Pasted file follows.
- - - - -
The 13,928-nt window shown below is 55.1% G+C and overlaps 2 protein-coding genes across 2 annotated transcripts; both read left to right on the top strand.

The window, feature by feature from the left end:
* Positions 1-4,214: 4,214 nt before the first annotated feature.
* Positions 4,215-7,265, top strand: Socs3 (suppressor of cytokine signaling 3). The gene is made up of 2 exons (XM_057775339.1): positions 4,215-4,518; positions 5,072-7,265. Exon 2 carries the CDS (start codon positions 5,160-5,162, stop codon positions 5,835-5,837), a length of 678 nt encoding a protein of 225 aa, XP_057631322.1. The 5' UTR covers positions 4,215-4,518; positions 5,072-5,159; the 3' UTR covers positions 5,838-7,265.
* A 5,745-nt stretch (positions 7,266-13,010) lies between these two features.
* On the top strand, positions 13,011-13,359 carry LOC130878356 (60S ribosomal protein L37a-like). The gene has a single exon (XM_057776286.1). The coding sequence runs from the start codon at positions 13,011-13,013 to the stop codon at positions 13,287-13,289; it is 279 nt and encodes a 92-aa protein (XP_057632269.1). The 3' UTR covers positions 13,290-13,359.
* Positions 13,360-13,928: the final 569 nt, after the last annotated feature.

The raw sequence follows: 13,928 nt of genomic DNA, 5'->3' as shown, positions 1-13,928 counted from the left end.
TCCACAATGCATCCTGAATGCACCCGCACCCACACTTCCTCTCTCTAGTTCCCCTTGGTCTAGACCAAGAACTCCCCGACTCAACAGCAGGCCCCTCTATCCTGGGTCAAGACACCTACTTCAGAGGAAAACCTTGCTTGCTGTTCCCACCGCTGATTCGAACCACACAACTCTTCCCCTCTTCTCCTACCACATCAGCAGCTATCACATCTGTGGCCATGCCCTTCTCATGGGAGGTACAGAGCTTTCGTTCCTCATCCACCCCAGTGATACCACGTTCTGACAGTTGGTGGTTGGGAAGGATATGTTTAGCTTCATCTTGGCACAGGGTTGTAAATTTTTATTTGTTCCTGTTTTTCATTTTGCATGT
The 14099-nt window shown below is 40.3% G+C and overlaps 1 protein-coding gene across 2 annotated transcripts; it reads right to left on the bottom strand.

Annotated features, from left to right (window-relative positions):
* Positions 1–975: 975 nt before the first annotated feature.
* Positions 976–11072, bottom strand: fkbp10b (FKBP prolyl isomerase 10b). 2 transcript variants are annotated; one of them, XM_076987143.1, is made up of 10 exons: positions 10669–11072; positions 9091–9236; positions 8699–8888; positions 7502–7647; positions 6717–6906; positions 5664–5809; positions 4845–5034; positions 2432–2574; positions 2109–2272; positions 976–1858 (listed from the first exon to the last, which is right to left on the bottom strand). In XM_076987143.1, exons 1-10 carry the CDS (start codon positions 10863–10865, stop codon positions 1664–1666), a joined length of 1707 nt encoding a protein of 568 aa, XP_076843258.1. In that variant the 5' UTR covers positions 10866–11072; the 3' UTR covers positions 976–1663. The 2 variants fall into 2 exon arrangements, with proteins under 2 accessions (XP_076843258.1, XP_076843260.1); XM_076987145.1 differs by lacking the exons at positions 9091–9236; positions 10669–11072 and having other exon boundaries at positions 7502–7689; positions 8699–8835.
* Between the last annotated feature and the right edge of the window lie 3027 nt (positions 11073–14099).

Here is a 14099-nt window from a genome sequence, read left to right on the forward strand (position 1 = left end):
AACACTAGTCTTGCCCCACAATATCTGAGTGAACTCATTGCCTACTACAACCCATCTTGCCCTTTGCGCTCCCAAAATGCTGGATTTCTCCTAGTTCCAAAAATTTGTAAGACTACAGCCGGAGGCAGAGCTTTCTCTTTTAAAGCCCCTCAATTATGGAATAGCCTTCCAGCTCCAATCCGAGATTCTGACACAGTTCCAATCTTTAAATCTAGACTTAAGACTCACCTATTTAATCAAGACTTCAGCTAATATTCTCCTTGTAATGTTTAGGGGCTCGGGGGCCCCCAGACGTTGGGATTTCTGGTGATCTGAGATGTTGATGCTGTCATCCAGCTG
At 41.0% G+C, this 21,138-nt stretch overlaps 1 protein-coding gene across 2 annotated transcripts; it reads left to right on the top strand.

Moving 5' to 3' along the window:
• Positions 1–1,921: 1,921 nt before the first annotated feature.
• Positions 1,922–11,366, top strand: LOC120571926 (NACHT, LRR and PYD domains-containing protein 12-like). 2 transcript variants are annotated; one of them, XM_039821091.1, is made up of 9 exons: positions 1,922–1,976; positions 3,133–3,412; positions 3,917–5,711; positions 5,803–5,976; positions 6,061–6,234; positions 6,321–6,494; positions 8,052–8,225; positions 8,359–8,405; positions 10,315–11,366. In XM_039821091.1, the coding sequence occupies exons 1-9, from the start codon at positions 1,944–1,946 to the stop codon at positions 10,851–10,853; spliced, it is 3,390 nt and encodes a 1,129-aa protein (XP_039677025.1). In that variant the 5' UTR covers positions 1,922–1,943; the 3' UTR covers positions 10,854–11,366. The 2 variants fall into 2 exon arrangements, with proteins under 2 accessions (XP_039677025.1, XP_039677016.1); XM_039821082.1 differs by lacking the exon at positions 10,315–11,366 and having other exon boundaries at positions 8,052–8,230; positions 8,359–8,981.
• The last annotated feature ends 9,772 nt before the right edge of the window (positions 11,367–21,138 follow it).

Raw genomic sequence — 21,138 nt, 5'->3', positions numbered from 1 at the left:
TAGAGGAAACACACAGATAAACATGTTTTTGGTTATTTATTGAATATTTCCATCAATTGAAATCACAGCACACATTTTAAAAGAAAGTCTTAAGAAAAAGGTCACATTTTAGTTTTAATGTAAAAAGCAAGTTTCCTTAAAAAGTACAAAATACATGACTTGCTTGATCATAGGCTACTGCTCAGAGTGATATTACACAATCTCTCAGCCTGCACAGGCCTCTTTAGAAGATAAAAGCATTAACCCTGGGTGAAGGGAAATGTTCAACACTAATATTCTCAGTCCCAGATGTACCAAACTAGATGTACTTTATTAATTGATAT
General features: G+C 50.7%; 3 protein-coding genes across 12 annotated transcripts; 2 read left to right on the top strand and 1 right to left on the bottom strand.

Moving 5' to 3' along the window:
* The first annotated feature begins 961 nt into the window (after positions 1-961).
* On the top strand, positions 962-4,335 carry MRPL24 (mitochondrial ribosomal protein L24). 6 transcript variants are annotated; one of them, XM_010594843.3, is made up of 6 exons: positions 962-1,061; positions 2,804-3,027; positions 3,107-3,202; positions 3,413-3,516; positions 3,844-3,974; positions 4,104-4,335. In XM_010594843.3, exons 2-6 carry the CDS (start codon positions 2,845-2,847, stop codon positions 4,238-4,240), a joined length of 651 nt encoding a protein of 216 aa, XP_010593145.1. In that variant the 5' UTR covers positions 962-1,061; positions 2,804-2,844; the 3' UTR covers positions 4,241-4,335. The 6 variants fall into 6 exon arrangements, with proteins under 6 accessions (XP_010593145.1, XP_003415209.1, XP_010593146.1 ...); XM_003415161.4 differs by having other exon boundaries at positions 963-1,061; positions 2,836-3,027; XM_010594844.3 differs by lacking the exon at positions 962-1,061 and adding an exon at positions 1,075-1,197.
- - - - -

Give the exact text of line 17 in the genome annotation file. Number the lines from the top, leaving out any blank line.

At 41.0% G+C, this 21,138-nt stretch overlaps 1 protein-coding gene across 2 annotated transcripts; it reads left to right on the top strand.